Bird said... I'm sure your kid is smart and has a great vocabulary, and conceptual understanding but the reading portion of MAP isn't assessing these things. It's assessing their reading skills.

I've heard that kids in kindergarten are given headphones, and the MAP test is read to them, so I'm not clear how MAP tests the reading skills of these kids. Perhaps there are words on the screen they are expected to identify.

Whatever the case, I'm still troubled by the fact that apparently it's known that the MAP test is not very appropriate for K-2nd graders. SPS MAP administrators Brad Bernatek and Jessica DeBarros told some of us this earlier this year. Consequently, some districts do not administer the MAP to grade K-2.

Some of the comments here seem to support this known limitation of the MAP test for these young kids.

So why does SPS use it for them?

-- sue p.
Kparent said…
Bird, In response to "I'm sure your kid is smart and has a great vocabulary, and conceptual understanding but the reading portion of MAP isn't assessing these things. It's assessing their reading skills."

Actually, at the K level the questions were more directed at pre-reading skills e.g. sight word recognition, what sounds words make and what letters are missing (for letter recognition). These are all things my son mastered in his first year of preschool two years ago and his K teacher says he is good at. So, I'm inclined to think the test circumstances may have more to do with the results. It wasn't until about a week before the tests that I found out they would be on the computer and we introduced him to using a mouse. We always figured there would be plenty of time for computers later and focused on expedentiary learning, playing outside, etc. Still, 18th percentile is pretty low. That's maybe what I would expect from an ELL or someone with no preschool experience. But, what do I know, this is our first experience with it.
JW said…
Kparent -- This is why testing 5 year olds on computers a few weeks into Kindergarten is insane. Just think what a great review your son's teacher will get when she brings him from the 18th percentile to the 90th percentile in the spring!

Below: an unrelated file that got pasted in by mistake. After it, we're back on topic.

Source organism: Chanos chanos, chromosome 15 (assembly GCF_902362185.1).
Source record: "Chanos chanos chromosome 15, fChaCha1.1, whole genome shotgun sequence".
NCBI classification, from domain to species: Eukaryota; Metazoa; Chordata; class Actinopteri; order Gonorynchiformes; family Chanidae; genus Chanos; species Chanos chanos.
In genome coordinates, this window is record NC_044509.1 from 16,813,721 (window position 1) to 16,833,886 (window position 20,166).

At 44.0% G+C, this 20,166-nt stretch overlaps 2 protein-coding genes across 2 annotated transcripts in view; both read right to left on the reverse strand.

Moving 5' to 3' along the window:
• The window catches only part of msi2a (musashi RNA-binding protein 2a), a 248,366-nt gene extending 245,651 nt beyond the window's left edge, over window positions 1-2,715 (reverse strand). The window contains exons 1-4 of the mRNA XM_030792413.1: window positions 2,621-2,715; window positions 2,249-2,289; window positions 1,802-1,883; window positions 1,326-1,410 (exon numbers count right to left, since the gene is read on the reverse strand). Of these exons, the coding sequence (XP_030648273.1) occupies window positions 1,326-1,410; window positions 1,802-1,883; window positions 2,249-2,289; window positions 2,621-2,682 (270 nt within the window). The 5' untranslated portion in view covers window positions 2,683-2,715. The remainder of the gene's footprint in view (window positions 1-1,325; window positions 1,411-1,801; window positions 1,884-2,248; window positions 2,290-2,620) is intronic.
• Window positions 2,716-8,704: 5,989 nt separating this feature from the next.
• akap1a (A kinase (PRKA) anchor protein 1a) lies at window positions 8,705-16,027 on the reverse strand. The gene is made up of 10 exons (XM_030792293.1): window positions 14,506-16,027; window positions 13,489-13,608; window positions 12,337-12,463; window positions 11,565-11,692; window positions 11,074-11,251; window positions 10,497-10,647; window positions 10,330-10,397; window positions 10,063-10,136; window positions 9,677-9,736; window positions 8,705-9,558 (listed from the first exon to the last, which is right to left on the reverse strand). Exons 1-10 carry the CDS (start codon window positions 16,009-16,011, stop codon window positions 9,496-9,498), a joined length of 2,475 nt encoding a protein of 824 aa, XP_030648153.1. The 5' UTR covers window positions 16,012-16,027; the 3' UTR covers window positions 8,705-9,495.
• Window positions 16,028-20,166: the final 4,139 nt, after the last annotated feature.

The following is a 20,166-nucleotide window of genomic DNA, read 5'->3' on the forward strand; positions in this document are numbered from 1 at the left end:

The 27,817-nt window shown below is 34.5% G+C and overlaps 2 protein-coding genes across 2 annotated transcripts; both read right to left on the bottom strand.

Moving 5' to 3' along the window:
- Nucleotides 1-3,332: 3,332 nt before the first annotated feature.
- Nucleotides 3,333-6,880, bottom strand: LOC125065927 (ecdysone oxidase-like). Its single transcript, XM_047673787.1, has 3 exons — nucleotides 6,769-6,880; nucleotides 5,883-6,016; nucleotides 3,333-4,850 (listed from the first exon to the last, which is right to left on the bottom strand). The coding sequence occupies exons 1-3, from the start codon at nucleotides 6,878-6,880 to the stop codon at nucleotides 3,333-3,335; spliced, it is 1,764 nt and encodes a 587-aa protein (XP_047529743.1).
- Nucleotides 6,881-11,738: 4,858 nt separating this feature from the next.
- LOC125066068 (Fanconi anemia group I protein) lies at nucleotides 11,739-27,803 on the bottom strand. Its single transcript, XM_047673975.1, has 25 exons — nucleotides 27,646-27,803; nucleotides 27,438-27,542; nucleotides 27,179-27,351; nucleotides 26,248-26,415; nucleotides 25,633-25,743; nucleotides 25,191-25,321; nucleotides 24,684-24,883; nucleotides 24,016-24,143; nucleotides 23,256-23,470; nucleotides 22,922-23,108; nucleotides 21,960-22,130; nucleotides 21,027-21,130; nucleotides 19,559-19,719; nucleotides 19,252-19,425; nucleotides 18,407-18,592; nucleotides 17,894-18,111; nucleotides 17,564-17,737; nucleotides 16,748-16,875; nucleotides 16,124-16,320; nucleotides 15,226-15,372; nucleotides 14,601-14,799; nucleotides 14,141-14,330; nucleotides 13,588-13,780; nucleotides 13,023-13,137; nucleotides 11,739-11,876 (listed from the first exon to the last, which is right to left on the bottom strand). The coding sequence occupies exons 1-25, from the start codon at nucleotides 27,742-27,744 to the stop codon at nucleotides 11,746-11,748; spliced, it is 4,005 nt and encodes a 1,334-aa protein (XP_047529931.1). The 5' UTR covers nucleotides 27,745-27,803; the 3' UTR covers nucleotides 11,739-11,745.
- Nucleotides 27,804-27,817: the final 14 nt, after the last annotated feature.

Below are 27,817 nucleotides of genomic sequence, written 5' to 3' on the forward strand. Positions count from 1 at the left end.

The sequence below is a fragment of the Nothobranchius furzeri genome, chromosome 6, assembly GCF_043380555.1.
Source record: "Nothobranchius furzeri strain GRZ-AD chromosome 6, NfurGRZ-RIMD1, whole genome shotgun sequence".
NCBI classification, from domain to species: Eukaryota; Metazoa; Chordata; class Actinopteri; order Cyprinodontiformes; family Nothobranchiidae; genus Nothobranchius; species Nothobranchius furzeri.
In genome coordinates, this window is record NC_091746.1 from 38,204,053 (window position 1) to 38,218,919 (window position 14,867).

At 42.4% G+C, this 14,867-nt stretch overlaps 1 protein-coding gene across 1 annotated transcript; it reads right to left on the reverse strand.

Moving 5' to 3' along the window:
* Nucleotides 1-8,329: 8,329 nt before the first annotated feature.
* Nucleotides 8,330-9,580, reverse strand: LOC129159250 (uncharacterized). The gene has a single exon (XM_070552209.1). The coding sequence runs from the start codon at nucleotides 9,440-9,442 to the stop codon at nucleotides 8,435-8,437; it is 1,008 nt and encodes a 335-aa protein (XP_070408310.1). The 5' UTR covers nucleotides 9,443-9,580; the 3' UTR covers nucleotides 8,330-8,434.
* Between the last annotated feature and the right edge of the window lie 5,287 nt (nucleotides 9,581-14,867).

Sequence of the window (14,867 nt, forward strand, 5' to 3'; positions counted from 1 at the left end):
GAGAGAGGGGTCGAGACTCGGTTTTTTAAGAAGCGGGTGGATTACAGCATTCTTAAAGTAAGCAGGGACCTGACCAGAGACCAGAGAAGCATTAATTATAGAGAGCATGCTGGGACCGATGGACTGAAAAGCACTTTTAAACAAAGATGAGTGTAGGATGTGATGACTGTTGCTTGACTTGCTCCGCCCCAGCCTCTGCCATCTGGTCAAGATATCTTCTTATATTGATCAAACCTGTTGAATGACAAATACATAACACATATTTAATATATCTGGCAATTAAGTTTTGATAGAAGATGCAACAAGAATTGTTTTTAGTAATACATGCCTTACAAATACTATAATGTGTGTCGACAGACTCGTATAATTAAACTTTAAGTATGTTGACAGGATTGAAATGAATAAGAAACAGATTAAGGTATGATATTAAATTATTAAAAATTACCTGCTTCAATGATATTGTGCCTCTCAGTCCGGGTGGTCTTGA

Bird said…
My kid was in K last year and the message we got from the teachers and the principal is that a lot of kids struggled with just the mechanics of taking the MAP test.

I certainly know kids who did go to preschool and are not ELL and who scored very low on that first test. They did fine in their first year of school.

I don't think there is a lot of value in this K test. If your teacher says your kid is doing fine, that's far more useful information.
mirmac1 said…
MAP is a norm-referenced test so your child's performance is compared to a norm (or average)group across content areas. In MAP's case, the group is...other NWEA clients. In other words, students whose school district also acquired MAP through a no-bid contract.

BTW norm-referenced tests are not aligned to district curriculum; they do not identify how much an individual student has learned. Norm-referenced tests are also not designed to judge instructional quality. That doesn't stop the brainiacs downtown from misusing MAP for these purposes.
Diane said…
the k percentiles boggle me too.. my older kids score in 90's in MAP, the K child below 50 in both sections. i've talked to a few parents of likely Spectrum candidates (K level) that scored very low as well. so i'm wondering where these K's are that scored in the higher percentiles (not SPS? 1st grade?) and/or is that spectrum testing 85% bar going to be revised? now that my strand score functionality is working, it's interesting to note one of the sublevels for K was "algebra"??? i love that they are giving us all this data, but i'm not confident that it is 1) correct, 2) will ever be properly explained to me by my child's teacher. she has no explanation now, and says she is waiting for further instruction before discussion more (conference).
JAKindergartenMom said…
There is at least one K student who scored at the 99%ile for both scores - mine - but mine was also the last student in the room both days and has extremely high persistence on tasks for her age - and has been exposed to computer games at her previous preschool, so I'm sure those two things served her well in that environment. I have not yet met with her teacher to see if I can find out the ranges of scores in her class, but will try to get a sense at the parent conference (but that is still a couple of weeks off.)
I'm also guessing that her high scores are more highly reflective of the difficulty that other new K students had with the testing situation than indicative of my daughter's aptitudes (although obviously she's bright.)
Chris S. said…
JA K-8 mom: What does your kid think? Does he/she like school? Having fun or being bored? I guess it is a bit of a gamble because each year/each teacher can be different, but I always hesitate to fix something that ain't broken.
Bird said…
This comment has been removed by the author.
Bird said…